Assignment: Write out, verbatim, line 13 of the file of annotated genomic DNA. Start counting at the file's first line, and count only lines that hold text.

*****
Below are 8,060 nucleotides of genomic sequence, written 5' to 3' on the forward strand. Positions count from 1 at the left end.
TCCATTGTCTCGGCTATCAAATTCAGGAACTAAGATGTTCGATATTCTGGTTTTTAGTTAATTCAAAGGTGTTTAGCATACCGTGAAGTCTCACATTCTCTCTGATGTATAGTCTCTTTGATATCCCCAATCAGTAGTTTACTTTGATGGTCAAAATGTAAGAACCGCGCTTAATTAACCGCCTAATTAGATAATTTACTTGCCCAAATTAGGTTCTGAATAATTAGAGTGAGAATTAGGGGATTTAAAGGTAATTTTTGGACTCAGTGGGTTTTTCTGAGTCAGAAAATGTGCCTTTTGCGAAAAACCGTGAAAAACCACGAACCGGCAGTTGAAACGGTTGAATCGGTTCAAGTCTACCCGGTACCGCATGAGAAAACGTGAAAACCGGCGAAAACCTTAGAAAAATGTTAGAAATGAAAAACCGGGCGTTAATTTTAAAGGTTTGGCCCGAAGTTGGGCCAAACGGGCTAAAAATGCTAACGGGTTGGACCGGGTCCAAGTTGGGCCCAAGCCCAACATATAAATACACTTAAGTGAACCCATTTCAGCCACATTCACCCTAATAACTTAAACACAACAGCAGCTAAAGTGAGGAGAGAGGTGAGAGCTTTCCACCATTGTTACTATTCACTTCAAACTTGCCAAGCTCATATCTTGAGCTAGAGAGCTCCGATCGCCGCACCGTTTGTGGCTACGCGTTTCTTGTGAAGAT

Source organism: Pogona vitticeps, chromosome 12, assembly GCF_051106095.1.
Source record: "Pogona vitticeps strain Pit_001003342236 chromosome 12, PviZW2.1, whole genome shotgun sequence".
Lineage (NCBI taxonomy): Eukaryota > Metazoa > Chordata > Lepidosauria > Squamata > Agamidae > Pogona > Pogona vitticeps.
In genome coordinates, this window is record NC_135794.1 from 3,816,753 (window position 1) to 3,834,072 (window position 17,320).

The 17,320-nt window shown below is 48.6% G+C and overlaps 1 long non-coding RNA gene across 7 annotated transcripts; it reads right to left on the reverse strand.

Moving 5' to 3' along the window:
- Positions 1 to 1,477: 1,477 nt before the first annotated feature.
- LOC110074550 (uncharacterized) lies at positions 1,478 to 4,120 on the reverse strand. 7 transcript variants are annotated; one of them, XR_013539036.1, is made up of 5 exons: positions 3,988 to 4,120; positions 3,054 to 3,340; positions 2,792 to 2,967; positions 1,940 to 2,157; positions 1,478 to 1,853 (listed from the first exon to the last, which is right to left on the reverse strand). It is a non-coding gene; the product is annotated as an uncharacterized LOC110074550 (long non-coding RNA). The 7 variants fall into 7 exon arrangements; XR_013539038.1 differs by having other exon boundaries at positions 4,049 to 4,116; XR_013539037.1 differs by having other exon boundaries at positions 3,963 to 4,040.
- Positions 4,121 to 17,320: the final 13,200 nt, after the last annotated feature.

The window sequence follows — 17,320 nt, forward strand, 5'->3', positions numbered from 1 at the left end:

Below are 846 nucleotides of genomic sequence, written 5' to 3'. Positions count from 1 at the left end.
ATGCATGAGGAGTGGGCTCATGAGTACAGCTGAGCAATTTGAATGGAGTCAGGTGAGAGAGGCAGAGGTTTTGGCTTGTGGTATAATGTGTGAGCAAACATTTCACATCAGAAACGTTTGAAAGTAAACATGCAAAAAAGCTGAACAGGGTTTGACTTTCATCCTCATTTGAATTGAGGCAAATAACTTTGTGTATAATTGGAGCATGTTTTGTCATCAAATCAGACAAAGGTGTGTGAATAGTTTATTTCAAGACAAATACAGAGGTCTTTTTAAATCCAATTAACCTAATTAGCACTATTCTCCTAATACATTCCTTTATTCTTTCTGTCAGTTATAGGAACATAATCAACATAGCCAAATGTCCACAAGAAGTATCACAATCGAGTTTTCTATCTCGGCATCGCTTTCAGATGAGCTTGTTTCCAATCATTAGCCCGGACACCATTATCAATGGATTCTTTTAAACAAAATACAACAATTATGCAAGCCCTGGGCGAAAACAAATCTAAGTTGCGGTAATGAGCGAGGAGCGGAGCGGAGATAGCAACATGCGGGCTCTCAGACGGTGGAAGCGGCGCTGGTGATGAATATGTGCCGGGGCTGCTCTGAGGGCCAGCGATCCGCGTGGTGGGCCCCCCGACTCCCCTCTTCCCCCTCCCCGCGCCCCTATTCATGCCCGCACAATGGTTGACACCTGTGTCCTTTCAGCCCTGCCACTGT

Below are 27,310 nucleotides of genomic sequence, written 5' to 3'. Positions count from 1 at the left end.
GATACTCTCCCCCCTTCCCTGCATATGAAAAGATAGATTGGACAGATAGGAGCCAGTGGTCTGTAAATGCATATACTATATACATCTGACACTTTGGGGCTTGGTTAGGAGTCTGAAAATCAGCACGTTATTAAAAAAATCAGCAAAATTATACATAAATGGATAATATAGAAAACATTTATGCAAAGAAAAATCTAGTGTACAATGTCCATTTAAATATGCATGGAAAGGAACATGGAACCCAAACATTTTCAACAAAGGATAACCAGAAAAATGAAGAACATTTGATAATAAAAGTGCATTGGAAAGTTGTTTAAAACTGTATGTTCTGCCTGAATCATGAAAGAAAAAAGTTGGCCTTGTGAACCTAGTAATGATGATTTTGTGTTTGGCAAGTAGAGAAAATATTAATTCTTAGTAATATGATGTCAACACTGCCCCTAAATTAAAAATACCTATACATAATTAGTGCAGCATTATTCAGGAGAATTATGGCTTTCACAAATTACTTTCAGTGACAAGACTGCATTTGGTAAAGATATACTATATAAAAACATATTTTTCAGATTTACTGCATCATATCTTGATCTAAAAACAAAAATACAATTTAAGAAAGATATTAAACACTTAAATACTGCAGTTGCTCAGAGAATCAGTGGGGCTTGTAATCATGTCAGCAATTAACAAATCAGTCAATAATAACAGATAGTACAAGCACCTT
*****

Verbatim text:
Below are 846 nucleotides of genomic sequence, written 5' to 3'. Positions count from 1 at the left end.